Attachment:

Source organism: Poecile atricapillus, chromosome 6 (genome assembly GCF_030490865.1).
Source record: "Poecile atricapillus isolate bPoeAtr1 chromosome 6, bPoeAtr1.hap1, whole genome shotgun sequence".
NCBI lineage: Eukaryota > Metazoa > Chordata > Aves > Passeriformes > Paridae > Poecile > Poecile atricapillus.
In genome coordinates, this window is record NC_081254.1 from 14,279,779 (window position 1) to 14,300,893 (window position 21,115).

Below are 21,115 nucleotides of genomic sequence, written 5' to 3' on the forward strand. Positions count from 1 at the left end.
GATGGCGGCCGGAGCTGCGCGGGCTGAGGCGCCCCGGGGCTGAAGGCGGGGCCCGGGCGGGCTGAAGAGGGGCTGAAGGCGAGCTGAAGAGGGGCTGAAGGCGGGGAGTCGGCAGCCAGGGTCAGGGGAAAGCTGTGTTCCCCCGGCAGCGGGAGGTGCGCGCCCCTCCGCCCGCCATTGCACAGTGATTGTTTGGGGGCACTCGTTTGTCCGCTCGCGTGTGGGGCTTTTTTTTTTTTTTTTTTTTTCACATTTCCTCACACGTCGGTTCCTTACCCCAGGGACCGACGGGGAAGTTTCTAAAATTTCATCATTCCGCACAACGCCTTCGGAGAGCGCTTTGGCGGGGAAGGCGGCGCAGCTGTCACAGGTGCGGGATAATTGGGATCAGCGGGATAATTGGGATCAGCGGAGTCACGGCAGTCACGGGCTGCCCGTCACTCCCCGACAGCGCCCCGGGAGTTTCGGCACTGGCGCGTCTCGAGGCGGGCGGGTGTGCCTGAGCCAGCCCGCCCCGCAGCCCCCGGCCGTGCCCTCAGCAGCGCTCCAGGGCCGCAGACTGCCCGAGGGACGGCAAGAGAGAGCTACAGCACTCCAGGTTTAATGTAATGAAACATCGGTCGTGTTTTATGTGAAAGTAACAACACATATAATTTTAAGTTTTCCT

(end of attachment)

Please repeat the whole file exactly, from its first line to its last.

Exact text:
Source organism: Poecile atricapillus, chromosome 6 (genome assembly GCF_030490865.1).
Source record: "Poecile atricapillus isolate bPoeAtr1 chromosome 6, bPoeAtr1.hap1, whole genome shotgun sequence".
NCBI lineage: Eukaryota > Metazoa > Chordata > Aves > Passeriformes > Paridae > Poecile > Poecile atricapillus.
In genome coordinates, this window is record NC_081254.1 from 14,279,779 (window position 1) to 14,300,893 (window position 21,115).

Below are 21,115 nucleotides of genomic sequence, written 5' to 3' on the forward strand. Positions count from 1 at the left end.
GATGGCGGCCGGAGCTGCGCGGGCTGAGGCGCCCCGGGGCTGAAGGCGGGGCCCGGGCGGGCTGAAGAGGGGCTGAAGGCGAGCTGAAGAGGGGCTGAAGGCGGGGAGTCGGCAGCCAGGGTCAGGGGAAAGCTGTGTTCCCCCGGCAGCGGGAGGTGCGCGCCCCTCCGCCCGCCATTGCACAGTGATTGTTTGGGGGCACTCGTTTGTCCGCTCGCGTGTGGGGCTTTTTTTTTTTTTTTTTTTTTCACATTTCCTCACACGTCGGTTCCTTACCCCAGGGACCGACGGGGAAGTTTCTAAAATTTCATCATTCCGCACAACGCCTTCGGAGAGCGCTTTGGCGGGGAAGGCGGCGCAGCTGTCACAGGTGCGGGATAATTGGGATCAGCGGGATAATTGGGATCAGCGGAGTCACGGCAGTCACGGGCTGCCCGTCACTCCCCGACAGCGCCCCGGGAGTTTCGGCACTGGCGCGTCTCGAGGCGGGCGGGTGTGCCTGAGCCAGCCCGCCCCGCAGCCCCCGGCCGTGCCCTCAGCAGCGCTCCAGGGCCGCAGACTGCCCGAGGGACGGCAAGAGAGAGCTACAGCACTCCAGGTTTAATGTAATGAAACATCGGTCGTGTTTTATGTGAAAGTAACAACACATATAATTTTAAGTTTTCCT